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Wednesday, April 12, 2006

 

Lenten musing: I miss mother!

Shafts of golden rays of the tropic sun pierced through the half-shaded glass door leading to the veranda of the Speaker’s conference room, in one corner of which I spent the warm night stretched out on a narrow sleeping pad on the wooden floor. It’s 6 am, and in the past 43 nights, I have woken up to the penetrating sunbeams reflected on the white wall upon which paintings of past Philippine presidents at work hang side by side.

Today is the 45th day that we, the “Batasan 5” – the prime objects of political persecution by the Macapagal-Arroyo government – have used the conference room of Speaker Jose de Venecia as our sleeping quarters. Since Feb. 27, we have been holed up in the House of Representatives under its protective custody from the threat of illegal arrest (sans warrant from a court of justice) by the Philippine National Police with the sanction of the Department of Justice.

Eagerly, or anxiously, each one of us – Liza Maza, Rafael Mariano, Teodoro Casiño, Joel Virador and myself – await news on whether we would be allowed by the Court of Appeals to go home to our families, or, we shall remain here for still an indeterminate period of time. Last Thursday (April 6), through our lawyers, we filed a motion for certiorari with prohibition with the Court of Appeals. We ask the court to issue a temporary restraining order (TRO) on the DOJ and the PNP, ordering them to desist from arresting us without a warrant duly issued by a court only after the determination of probable cause to put us on trial for the crime of rebellion.

At this point, we have not been formally charged in court. The three complaints against us – to be sure, these are trump charges based on concocted allegations –
are still on the stage of preliminary investigation to determine the existence of probable cause that shall justify the filing of a formal charge.

We cry out against political persecution because the Macapagal-Arroyo government has publicly declared us to have already committed rebellion and wants us thrown into prison even before we are charged in court.

On Monday, the Lenten Week began. The TV news since that night reported lengthily on the exodus of people from the metropolis to the provinces. Each person interviewed expressed the wish to return to one’s hometown, there to observe, with family and friends, the annual religious rites about the passion, death and resurrection of Christ.

The thought that I would not be able to leave the House during the Lenten Week brought me a deep sense of sadness. Not that I am so religiously-inclined as to profoundly feel being deprived of my right to fulfill my socio-religious obligation, although I was brought up in a large peasant family keen on observing the rites of Lent every passing year and, I must concede, the solemnity of the rites and the utter devotedness of my townfolk to such rites never fail to move me. But that I can afford to miss this year.

What saddens me is the thought that I wouldn’t be able to see my mother, all of 95 years now. I will not be able to comfort her with the assurance that I am okay, and that her brood of 12 children, all living, would become whole one more time: within view of her failing sight, her hearing our familiar voices that are music to her, as she gives us her tender loving caresses and blessing.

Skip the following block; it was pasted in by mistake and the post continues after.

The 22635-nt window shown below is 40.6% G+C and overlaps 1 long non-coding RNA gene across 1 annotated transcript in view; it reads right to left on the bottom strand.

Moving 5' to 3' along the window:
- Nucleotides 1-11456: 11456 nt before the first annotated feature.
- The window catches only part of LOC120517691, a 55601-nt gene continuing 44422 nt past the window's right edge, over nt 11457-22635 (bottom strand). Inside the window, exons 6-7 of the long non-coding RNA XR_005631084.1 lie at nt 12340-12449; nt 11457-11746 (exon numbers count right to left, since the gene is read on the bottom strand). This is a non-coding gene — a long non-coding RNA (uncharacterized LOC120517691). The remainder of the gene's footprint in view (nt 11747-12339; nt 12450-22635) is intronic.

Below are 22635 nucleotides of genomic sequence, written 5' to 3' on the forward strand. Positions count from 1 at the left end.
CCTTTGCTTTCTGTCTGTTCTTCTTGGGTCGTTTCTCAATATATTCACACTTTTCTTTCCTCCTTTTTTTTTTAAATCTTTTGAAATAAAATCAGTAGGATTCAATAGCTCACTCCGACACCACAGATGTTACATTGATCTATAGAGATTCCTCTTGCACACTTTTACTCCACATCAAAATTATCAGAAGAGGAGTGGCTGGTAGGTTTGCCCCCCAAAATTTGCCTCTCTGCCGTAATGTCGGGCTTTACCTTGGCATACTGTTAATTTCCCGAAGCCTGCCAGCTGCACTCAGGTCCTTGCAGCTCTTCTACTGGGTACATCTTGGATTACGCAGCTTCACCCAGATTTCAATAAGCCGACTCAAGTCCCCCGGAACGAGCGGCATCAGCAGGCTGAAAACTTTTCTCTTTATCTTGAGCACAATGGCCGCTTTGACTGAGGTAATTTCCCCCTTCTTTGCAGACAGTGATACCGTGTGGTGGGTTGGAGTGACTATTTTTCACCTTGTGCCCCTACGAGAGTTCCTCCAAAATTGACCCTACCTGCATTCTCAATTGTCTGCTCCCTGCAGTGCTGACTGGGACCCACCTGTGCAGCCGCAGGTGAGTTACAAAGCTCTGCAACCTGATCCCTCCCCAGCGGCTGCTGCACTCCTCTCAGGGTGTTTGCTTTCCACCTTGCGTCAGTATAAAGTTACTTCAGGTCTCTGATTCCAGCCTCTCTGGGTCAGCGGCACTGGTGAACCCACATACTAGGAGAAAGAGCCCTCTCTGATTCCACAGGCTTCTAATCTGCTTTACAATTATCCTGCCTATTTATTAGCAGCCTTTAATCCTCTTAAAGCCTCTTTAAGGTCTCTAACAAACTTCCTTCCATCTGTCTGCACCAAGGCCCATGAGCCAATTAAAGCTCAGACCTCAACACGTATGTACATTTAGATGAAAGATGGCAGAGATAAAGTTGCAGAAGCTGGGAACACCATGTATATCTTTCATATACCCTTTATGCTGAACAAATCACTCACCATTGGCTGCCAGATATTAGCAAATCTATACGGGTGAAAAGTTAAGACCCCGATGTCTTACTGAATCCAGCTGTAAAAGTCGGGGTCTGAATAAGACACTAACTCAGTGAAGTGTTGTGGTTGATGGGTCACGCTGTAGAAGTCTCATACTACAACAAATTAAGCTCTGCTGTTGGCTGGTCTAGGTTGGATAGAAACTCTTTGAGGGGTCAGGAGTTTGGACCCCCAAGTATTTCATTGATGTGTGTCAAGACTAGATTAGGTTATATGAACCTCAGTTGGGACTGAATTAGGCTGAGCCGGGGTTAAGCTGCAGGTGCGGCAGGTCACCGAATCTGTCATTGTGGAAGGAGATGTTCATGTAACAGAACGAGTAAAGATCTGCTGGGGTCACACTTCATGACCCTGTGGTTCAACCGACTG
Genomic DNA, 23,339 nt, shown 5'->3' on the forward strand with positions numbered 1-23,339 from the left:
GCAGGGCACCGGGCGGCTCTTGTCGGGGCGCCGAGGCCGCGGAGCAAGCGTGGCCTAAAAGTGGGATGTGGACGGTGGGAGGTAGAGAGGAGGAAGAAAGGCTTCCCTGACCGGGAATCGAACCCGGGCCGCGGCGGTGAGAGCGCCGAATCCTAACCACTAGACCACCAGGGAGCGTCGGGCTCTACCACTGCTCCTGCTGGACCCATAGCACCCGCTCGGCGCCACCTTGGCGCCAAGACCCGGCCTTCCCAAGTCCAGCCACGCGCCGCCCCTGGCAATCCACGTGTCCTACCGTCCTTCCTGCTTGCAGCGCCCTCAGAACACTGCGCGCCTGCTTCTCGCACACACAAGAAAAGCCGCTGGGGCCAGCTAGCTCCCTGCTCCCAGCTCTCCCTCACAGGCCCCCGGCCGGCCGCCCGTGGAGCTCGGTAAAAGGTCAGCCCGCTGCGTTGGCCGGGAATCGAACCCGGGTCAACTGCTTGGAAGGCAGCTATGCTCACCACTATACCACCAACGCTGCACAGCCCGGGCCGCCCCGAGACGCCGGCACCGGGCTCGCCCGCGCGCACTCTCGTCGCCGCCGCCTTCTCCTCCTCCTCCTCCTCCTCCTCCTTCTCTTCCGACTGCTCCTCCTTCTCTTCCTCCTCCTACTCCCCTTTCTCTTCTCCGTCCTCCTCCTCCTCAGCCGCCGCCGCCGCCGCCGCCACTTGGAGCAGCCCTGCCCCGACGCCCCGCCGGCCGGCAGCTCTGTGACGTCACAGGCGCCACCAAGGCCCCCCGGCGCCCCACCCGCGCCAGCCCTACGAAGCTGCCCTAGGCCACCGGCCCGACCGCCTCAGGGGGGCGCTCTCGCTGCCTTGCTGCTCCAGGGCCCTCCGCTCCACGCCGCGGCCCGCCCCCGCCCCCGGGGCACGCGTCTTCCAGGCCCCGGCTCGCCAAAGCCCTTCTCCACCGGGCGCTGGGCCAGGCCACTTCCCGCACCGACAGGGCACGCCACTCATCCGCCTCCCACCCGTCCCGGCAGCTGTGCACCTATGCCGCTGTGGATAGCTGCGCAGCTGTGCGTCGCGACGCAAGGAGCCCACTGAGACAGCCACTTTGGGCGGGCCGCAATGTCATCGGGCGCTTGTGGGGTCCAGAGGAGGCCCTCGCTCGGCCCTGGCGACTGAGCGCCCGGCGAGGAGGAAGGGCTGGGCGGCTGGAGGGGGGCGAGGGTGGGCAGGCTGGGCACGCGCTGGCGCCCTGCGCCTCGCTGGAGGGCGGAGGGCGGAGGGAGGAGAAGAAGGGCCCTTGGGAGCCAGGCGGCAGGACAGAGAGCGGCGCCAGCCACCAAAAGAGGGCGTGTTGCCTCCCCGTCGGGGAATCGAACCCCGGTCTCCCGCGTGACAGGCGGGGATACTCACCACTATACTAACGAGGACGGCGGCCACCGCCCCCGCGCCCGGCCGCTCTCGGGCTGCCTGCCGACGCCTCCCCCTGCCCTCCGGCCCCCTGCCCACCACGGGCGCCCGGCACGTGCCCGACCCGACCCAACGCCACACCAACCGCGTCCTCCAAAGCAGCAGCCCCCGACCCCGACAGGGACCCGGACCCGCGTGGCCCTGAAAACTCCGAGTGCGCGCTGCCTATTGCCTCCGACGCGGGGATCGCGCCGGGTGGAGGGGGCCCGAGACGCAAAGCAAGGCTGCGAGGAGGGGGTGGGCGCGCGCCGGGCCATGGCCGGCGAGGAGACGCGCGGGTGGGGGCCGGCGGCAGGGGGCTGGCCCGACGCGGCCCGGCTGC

I am, after all these 67 years of my life, a son with a strong impulse to go back to my mother’s bosom that had nursed me as a baby. I yearn to sit by my mother’s side and listen to her again talk of the years gone by in those vast expanse of rice fields where I grew up as a farm boy. She would muse always with an infectious mirthfulness that never fades. At 95, my mother is ever youthful-sounding and youthful-feeling in her reveries.

This Lenten week, I’ll miss her the most.

(An undated photo with my mother and my grandson Dalan. Courtesy of Sipag Pinoy newsmagazine)
 

If we're Voltes 5, who's Zuhl?

Justice Secretary Raul Gonzales made a monumental blunder yesterday in comparing the Batasan 5 to Voltes 5. Old as he is, he probably didn't know that for an entire generation (mine, particularly), Voltes 5 symbolized the triumph of good over evil, democracy over tyranny.

As a Voltes 5 fan, I thank Sec. Gonzales for the honor.

I remember my first taste of state repression when Marcos banned Voltes 5 because of its message that with unity and struggle comes justice and liberation. Now the same evil of tyranny and dictatorship stalks the nation. It’s time Voltes 5 strikes back.

Here’s the English translation of the Voltes 5 theme:

Someday the suns of light shall fill all the earth
The morning of justice shall have come to its birth
So we shall wave our banners high and free through the air
For the love and glory we can also share

Soldiers come reunite, fight, fight for peace

Hand in hand like eagles thru the breeze
Over land and over seas

Voltes V we come to you

Flashing thru with wings of steel
Fates of foes are what you seal
With swords of laser light

Over land and over seas
Onward, victory!

Just a parting shot: if we’re the Voltes 5 team (Ka Satur can be Steve Armstrong, Joel can be Mark Gordon, Ka Paeng is Big Bert, I can be little John and of course, Liza is Jamie Robinson), guess who makes up the evil Boazanian Empire?

Sec. Gonzales, for one, certainly looks and sounds like Zuhl, Prince Heinell’s one-horned sycophant whose main mission in life is to defeat the electromagnetic super robot Voltes 5. Gonzales' first name, Raul, is uncannily similar to Zuhl. In the end of the series, Zuhl is executed after betraying his prince.